For the first time, the US Food and Drug Administration has approved a drug that helps prevent someone from acquiring HIV. It's called Truvada, and has been in use since 2004 to treat infected people. Now it has been shown to protect healthy people who are exposed to HIV. The UW's International Clinical Research Center, within the Department of Global Health, played a key role in examining the drug's effectiveness for HIV prevention.
Researchers Connie Celum and Jared Baeten led a study, published in the New England Journal of Medicine, of pre-exposure prophylaxis among heterosexual couples in Kenya and Uganda. One partner had HIV (and was not yet eligible for HIV treatment) and the other partner did not have HIV. Uninfected partners were given either Truvada or Tenofovir (both antiretroviral drugs) or a placebo. The study, called Partners PrEP, found that individuals at high risk for HIV had far fewer infections when they took a daily tablet of HIV medication.
Celum, the center's director and a professor of global health and medicine, talks about the impact of this ground-breaking research.
Q: What is the potential impact of Truvada in the fight against HIV?
We've been on a 30-year search for successful HIV prevention strategies. In addition to condoms, new strategies that recently have been shown to offer protection include male circumcision and treatment for those who are HIV-positive. Truvada as pre-exposure prophylaxis is a new tool for keeping people uninfected.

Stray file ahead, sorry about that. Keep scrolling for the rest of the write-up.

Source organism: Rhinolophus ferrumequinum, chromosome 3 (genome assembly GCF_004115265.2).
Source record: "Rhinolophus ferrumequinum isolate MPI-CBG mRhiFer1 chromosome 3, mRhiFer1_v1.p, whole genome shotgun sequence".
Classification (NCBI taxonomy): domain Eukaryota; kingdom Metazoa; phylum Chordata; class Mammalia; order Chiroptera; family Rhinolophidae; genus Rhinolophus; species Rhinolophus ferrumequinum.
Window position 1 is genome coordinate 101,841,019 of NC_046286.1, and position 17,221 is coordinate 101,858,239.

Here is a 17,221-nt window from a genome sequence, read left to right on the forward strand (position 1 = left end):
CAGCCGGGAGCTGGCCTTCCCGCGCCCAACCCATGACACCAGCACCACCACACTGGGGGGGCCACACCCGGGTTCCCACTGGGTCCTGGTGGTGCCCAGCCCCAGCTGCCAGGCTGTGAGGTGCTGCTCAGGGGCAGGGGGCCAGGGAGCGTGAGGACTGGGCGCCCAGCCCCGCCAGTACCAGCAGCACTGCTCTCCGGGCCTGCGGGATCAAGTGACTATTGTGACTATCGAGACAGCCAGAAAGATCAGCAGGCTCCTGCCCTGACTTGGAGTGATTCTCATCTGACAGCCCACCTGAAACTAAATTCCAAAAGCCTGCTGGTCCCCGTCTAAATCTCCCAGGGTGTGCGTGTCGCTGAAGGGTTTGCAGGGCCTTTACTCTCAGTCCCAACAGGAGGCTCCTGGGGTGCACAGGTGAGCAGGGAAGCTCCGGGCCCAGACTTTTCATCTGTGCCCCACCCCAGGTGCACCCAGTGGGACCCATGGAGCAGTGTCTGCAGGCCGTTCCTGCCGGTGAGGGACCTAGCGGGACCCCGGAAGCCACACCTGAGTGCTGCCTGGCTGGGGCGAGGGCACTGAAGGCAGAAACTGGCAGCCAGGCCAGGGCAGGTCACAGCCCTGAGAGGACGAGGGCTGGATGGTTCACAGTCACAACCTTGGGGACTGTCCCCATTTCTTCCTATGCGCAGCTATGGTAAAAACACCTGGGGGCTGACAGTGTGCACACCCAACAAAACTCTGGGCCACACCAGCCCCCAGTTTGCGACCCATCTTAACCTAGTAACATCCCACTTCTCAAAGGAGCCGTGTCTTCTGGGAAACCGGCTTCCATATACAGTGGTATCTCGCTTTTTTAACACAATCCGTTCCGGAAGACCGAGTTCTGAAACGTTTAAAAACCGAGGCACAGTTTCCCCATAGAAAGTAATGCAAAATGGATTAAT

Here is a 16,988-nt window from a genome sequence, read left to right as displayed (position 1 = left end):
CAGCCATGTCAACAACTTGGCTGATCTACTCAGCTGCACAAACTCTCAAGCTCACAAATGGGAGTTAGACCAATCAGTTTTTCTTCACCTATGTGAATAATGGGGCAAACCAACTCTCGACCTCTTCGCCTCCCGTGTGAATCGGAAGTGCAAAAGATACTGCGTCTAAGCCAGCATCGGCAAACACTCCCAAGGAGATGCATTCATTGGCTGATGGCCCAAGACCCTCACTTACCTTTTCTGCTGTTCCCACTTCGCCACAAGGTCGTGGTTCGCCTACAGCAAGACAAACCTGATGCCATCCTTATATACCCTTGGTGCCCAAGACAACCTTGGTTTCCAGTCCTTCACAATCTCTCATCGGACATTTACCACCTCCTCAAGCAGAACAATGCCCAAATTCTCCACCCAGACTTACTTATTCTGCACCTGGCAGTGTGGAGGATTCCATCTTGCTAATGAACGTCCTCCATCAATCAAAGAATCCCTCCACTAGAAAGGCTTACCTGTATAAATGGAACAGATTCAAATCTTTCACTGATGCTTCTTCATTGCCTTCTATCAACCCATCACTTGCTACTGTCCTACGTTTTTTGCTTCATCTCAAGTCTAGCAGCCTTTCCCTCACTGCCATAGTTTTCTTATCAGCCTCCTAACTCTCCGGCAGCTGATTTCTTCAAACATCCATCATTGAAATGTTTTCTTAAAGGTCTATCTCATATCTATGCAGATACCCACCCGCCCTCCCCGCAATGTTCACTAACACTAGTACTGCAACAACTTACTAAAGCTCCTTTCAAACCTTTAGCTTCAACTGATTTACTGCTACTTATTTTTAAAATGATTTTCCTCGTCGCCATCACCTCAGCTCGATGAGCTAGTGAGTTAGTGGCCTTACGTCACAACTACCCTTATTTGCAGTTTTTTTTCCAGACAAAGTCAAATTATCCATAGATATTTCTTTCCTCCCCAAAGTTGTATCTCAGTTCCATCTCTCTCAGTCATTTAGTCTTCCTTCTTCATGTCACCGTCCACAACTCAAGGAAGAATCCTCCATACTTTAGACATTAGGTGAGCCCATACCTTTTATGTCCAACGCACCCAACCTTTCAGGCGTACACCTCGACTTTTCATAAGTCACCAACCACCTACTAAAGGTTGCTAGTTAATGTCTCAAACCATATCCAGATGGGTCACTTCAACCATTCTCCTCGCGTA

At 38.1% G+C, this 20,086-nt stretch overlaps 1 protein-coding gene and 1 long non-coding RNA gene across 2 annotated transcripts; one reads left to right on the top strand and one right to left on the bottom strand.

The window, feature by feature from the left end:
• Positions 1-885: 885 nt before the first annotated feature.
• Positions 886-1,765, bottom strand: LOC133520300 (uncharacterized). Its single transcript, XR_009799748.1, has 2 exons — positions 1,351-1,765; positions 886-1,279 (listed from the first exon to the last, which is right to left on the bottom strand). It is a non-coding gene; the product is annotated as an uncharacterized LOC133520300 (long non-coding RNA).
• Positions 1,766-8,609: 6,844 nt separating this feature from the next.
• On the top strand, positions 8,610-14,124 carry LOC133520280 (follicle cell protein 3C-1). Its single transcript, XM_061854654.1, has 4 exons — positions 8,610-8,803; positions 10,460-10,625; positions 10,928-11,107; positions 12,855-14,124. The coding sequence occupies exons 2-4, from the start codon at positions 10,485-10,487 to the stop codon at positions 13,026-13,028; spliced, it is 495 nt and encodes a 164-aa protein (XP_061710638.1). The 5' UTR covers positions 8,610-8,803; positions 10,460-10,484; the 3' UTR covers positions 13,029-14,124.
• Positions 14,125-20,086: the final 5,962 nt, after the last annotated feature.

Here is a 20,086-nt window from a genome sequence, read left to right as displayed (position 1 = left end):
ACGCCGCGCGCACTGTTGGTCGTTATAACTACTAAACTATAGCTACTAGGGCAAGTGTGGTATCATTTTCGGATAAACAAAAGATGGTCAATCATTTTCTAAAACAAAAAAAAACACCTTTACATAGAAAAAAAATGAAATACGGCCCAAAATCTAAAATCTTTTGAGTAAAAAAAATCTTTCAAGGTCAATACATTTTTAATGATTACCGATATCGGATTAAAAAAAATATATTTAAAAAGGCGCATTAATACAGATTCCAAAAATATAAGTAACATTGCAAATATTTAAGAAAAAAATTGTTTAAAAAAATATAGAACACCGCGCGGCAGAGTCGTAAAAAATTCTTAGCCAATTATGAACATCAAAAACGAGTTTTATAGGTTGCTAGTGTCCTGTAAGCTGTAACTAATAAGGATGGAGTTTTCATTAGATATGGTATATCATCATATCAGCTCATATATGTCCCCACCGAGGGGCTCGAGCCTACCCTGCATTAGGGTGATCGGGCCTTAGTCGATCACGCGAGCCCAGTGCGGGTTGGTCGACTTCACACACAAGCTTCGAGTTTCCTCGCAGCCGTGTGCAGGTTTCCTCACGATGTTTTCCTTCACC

Q: What's the extent of the HIV epidemic?
In the US, about 1.2 million people have HIV, with 50,000 new infections each year. That's stayed stable for the last 15 years, which is part of the reason the FDA was convinced we needed new tools. Globally, there are more than 2 million infections each year. Ninety percent of the infected people live in Africa.
Q: The drug is expected to cost about $14,000 a year. How can people afford it?
That's U.S. pricing. It's available generically overseas, and Gilead [the US drug maker] has discounted pricing in low and middle-income countries. The cost of the drug, either using generic products or discounted pricing provided to low-income countries, is about $100 a year. In the US, a key issue is going to be insurance coverage. It's not cheap, but it's cheaper than the cost of lifelong treatment for HIV if someone becomes HIV infected.
Q: Who will use the drug?
Men who have sex with men, discordant couples [where one partner has HIV and one doesn't] and women who are at risk. The FDA decision to approve Truvada for HIV prevention will affect only the U.S. But it has broader repercussions; many other countries, including in Africa, will see the decision as a strong signal that the drug is safe and effective.
Q: How does Truvada work?
In some ways, it's like malaria prophylaxis. You use it before you go into a high-prevalence setting, and if a mosquito with the malaria parasite bites you, you don't get infected. The idea is that if you have the drug in your body, you prevent HIV infection from being established.